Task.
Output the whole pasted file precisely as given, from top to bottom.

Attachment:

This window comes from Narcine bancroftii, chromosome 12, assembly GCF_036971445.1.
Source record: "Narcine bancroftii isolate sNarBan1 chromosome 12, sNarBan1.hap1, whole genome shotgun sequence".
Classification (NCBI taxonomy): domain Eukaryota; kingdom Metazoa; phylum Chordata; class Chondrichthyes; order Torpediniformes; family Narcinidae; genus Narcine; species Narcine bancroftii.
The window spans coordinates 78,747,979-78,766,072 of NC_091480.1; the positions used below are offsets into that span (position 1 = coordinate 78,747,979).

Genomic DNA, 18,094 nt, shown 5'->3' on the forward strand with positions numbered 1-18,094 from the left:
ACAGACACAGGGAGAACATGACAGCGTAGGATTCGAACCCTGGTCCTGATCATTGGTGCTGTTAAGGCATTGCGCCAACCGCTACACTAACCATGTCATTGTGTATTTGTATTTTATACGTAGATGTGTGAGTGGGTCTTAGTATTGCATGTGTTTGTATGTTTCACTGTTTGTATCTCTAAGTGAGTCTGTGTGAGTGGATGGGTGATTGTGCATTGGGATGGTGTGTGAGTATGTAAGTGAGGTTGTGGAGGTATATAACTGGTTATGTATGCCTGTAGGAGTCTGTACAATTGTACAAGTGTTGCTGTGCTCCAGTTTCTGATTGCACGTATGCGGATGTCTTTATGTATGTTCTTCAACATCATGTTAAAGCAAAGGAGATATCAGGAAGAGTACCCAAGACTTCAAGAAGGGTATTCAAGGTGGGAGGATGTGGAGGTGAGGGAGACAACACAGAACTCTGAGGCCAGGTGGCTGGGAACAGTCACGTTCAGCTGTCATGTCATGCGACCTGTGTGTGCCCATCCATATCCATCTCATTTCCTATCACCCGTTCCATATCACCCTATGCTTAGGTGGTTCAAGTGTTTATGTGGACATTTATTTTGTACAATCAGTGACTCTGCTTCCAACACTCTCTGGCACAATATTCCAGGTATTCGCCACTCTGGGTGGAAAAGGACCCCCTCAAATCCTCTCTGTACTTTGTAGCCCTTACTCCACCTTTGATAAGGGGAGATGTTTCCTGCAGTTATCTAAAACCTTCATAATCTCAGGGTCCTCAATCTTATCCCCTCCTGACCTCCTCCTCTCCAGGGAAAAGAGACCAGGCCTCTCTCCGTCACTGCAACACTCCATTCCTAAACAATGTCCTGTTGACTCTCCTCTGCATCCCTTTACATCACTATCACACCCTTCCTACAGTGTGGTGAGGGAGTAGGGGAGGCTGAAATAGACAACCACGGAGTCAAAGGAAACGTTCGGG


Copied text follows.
This window comes from Narcine bancroftii, chromosome 12, assembly GCF_036971445.1.
Source record: "Narcine bancroftii isolate sNarBan1 chromosome 12, sNarBan1.hap1, whole genome shotgun sequence".
Classification (NCBI taxonomy): domain Eukaryota; kingdom Metazoa; phylum Chordata; class Chondrichthyes; order Torpediniformes; family Narcinidae; genus Narcine; species Narcine bancroftii.
The window spans coordinates 78,747,979-78,766,072 of NC_091480.1; the positions used below are offsets into that span (position 1 = coordinate 78,747,979).

Genomic DNA, 18,094 nt, shown 5'->3' on the forward strand with positions numbered 1-18,094 from the left:
ACAGACACAGGGAGAACATGACAGCGTAGGATTCGAACCCTGGTCCTGATCATTGGTGCTGTTAAGGCATTGCGCCAACCGCTACACTAACCATGTCATTGTGTATTTGTATTTTATACGTAGATGTGTGAGTGGGTCTTAGTATTGCATGTGTTTGTATGTTTCACTGTTTGTATCTCTAAGTGAGTCTGTGTGAGTGGATGGGTGATTGTGCATTGGGATGGTGTGTGAGTATGTAAGTGAGGTTGTGGAGGTATATAACTGGTTATGTATGCCTGTAGGAGTCTGTACAATTGTACAAGTGTTGCTGTGCTCCAGTTTCTGATTGCACGTATGCGGATGTCTTTATGTATGTTCTTCAACATCATGTTAAAGCAAAGGAGATATCAGGAAGAGTACCCAAGACTTCAAGAAGGGTATTCAAGGTGGGAGGATGTGGAGGTGAGGGAGACAACACAGAACTCTGAGGCCAGGTGGCTGGGAACAGTCACGTTCAGCTGTCATGTCATGCGACCTGTGTGTGCCCATCCATATCCATCTCATTTCCTATCACCCGTTCCATATCACCCTATGCTTAGGTGGTTCAAGTGTTTATGTGGACATTTATTTTGTACAATCAGTGACTCTGCTTCCAACACTCTCTGGCACAATATTCCAGGTATTCGCCACTCTGGGTGGAAAAGGACCCCCTCAAATCCTCTCTGTACTTTGTAGCCCTTACTCCACCTTTGATAAGGGGAGATGTTTCCTGCAGTTATCTAAAACCTTCATAATCTCAGGGTCCTCAATCTTATCCCCTCCTGACCTCCTCCTCTCCAGGGAAAAGAGACCAGGCCTCTCTCCGTCACTGCAACACTCCATTCCTAAACAATGTCCTGTTGACTCTCCTCTGCATCCCTTTACATCACTATCACACCCTTCCTACAGTGTGGTGAGGGAGTAGGGGAGGCTGAAATAGACAACCACGGAGTCAAAGGAAACGTTCGGG